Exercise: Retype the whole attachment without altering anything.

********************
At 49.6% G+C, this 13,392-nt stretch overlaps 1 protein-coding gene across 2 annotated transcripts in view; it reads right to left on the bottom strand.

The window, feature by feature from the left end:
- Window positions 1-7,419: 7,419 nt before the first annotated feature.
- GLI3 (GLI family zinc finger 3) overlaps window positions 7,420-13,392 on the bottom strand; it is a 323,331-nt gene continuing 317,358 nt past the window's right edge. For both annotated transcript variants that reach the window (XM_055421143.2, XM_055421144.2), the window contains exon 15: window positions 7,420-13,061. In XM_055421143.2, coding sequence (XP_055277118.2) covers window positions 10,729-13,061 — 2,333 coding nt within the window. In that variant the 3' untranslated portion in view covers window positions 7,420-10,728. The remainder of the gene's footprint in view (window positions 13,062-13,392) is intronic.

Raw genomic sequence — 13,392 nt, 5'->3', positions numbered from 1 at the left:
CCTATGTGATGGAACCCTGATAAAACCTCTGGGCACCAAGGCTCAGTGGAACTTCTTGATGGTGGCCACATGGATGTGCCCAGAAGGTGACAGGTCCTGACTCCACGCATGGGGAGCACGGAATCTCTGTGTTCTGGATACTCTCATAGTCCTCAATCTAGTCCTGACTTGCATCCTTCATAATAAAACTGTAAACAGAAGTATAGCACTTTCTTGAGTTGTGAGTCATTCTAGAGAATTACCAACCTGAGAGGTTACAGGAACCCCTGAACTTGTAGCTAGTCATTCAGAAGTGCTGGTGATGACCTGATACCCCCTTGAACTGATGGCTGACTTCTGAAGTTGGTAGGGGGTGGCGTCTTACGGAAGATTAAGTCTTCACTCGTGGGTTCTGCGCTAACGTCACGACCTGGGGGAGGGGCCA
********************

At 49.6% G+C, this 13,392-nt stretch overlaps 1 protein-coding gene across 2 annotated transcripts in view; it reads right to left on the bottom strand.

The window, feature by feature from the left end:
- Window positions 1-7,419: 7,419 nt before the first annotated feature.
- GLI3 (GLI family zinc finger 3) overlaps window positions 7,420-13,392 on the bottom strand; it is a 323,331-nt gene continuing 317,358 nt past the window's right edge. For both annotated transcript variants that reach the window (XM_055421143.2, XM_055421144.2), the window contains exon 15: window positions 7,420-13,061. In XM_055421143.2, coding sequence (XP_055277118.2) covers window positions 10,729-13,061 — 2,333 coding nt within the window. In that variant the 3' untranslated portion in view covers window positions 7,420-10,728. The remainder of the gene's footprint in view (window positions 13,062-13,392) is intronic.

Raw genomic sequence — 13,392 nt, 5'->3', positions numbered from 1 at the left:
CCTATGTGATGGAACCCTGATAAAACCTCTGGGCACCAAGGCTCAGTGGAACTTCTTGATGGTGGCCACATGGATGTGCCCAGAAGGTGACAGGTCCTGACTCCACGCATGGGGAGCACGGAATCTCTGTGTTCTGGATACTCTCATAGTCCTCAATCTAGTCCTGACTTGCATCCTTCATAATAAAACTGTAAACAGAAGTATAGCACTTTCTTGAGTTGTGAGTCATTCTAGAGAATTACCAACCTGAGAGGTTACAGGAACCCCTGAACTTGTAGCTAGTCATTCAGAAGTGCTGGTGATGACCTGATACCCCCTTGAACTGATGGCTGACTTCTGAAGTTGGTAGGGGGTGGCGTCTTACGGAAGATTAAGTCTTCACTCGTGGGTTCTGCGCTAACGTCACGACCTGGGGGAGGGGCCA